Volume 2, Number 47
9 August 2005
E-Mail Newsletter of the Irish Republican Socialist Party
1) Editorial: "The Weekly Worker and the IRSP"
2) "Ireland Needs Marxism"
3) "Alter the Border?"
4) "Left Republicanism"
5) A Response from the IRSP to the Weekly Worker
6) What's On
EDITORIAL: "THE WEEKLY WORKER AND THE IRSP"
This edition of the Plough deals solely with issues raised by the CPGB
and its paper, the Weekly Worker. On the 4th of August 2005, the
Weekly Worker, the paper of the Communist Party of Great Britain,
printed an article entitled "Ireland Needs Marxism" which we reproduce
below. The article reprints a number of incorrect statements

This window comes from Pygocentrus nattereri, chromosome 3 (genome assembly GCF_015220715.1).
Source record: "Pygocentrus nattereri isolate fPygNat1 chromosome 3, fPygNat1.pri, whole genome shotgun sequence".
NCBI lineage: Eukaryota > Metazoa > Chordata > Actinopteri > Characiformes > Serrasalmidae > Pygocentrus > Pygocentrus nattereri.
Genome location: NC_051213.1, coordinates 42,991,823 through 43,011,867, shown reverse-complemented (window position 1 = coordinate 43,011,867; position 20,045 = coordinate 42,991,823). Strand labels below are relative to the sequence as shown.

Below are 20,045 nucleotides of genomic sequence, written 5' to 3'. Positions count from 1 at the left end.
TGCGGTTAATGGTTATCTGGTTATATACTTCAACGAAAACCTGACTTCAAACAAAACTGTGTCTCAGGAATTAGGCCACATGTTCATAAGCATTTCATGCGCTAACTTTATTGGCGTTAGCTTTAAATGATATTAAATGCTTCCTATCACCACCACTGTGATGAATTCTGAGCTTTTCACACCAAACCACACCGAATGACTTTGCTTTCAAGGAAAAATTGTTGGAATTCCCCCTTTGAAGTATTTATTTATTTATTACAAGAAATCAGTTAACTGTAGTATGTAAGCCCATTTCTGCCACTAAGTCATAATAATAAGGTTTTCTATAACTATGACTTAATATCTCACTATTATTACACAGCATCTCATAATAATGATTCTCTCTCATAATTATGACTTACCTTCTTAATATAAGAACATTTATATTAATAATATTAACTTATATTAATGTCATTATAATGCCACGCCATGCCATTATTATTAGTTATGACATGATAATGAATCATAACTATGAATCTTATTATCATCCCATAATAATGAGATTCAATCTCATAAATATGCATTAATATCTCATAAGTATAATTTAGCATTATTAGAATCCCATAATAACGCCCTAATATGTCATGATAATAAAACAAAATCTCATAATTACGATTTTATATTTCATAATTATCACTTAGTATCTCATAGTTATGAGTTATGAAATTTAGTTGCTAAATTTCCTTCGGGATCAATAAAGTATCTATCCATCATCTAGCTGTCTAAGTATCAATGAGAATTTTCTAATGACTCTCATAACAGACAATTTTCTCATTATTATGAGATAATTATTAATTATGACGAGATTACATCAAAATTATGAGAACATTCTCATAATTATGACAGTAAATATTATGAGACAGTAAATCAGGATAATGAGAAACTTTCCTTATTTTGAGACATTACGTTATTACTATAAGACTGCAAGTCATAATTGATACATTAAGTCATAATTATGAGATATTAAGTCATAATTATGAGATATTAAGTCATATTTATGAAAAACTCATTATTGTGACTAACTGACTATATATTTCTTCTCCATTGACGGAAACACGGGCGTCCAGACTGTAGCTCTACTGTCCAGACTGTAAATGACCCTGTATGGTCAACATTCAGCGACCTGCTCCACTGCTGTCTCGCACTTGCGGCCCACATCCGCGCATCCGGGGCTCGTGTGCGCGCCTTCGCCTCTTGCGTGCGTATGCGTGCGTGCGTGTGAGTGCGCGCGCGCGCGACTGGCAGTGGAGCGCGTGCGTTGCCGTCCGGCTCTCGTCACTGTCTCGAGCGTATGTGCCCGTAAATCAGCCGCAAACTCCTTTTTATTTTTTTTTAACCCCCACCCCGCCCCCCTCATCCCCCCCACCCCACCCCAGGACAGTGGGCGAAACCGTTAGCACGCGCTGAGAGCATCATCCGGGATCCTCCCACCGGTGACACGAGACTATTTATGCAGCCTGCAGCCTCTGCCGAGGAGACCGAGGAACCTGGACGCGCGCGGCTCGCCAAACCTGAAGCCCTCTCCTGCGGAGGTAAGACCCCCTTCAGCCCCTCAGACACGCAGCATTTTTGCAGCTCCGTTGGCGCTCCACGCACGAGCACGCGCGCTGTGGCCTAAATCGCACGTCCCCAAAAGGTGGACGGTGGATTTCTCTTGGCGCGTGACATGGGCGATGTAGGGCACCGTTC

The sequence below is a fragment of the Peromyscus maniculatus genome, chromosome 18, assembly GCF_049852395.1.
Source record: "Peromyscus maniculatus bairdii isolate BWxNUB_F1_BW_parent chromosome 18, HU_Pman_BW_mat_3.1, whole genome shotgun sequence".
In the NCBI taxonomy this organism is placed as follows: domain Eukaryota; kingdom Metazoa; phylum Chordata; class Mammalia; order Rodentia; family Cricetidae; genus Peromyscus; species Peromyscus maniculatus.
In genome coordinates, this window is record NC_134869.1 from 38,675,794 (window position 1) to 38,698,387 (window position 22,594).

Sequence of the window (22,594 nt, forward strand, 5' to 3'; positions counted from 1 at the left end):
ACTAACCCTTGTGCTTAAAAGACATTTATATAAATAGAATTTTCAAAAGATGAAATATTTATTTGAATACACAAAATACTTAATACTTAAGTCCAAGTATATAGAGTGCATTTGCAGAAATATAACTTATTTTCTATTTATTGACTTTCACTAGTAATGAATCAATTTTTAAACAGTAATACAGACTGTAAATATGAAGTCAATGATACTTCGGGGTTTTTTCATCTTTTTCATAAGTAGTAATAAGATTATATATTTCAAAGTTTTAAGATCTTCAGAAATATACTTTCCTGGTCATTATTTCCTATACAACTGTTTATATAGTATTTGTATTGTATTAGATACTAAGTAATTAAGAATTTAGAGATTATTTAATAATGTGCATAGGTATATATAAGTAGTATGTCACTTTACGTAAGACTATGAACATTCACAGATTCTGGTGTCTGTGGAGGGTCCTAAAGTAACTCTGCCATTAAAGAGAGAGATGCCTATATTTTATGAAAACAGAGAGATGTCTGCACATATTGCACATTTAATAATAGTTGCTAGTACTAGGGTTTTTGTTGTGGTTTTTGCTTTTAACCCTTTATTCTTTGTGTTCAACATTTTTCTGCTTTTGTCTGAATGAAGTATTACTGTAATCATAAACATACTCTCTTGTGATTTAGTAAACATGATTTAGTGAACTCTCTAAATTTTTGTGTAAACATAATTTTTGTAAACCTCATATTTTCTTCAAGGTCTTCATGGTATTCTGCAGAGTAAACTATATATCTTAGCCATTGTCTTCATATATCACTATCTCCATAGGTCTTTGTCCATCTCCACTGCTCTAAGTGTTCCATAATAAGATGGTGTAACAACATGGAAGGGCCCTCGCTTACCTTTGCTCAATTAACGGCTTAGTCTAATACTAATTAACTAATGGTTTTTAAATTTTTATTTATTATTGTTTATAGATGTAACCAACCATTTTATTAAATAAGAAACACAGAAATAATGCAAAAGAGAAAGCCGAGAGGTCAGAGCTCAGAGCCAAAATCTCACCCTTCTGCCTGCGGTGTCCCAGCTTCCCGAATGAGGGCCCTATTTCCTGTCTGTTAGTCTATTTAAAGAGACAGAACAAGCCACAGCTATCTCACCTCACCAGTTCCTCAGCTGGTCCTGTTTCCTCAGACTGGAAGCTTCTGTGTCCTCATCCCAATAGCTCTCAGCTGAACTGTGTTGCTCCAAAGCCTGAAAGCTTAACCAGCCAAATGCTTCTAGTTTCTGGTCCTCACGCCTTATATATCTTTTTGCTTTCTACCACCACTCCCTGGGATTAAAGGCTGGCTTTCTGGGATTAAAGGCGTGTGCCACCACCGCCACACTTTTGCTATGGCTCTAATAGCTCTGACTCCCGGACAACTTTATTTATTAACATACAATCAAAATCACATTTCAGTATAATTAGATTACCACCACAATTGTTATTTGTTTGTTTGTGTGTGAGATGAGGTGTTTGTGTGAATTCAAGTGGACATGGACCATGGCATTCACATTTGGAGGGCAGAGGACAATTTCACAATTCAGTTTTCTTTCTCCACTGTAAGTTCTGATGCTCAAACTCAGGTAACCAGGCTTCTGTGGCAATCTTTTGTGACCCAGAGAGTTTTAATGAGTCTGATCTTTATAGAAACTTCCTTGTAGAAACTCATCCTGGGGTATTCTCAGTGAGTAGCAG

attributed to G. Ruddy in 1998. This despite the fact that the IRSP
gave a systematic rebuttal of the false allegations made by the
original article by John Bridge. In the late 1980s those who later
became the CPGB had a fraternal relationship with the then political
leadership of the IRSP. Despite this CPGB did not have the courtesy to
address their critique to the IRSP before they published it in their
newspaper. The IRSP response was published in the Starry Plough
newspaper. We will give Peter Manson the benefit of the doubt that he
was unaware of our response.
Now let us again rebut the false allegations made by the CPGB,
Manson's comments are in capitals.
YET ON DECEMBER 5 1998 THE IRSP OVERWHELMINGLY VOTED AT ITS CONFERENCE
TO ABANDON THE ONLY GENUINE BASIS FOR WORKING CLASS EMANCIPATION. IT
DITCHED ITS 1984 COMMITMENT TO MARXISM AND THE BUILDING OF A COMMUNIST
PARTY (DESCRIBED AS "PREMATURE").
This is of course totally untrue. What actually happened was that the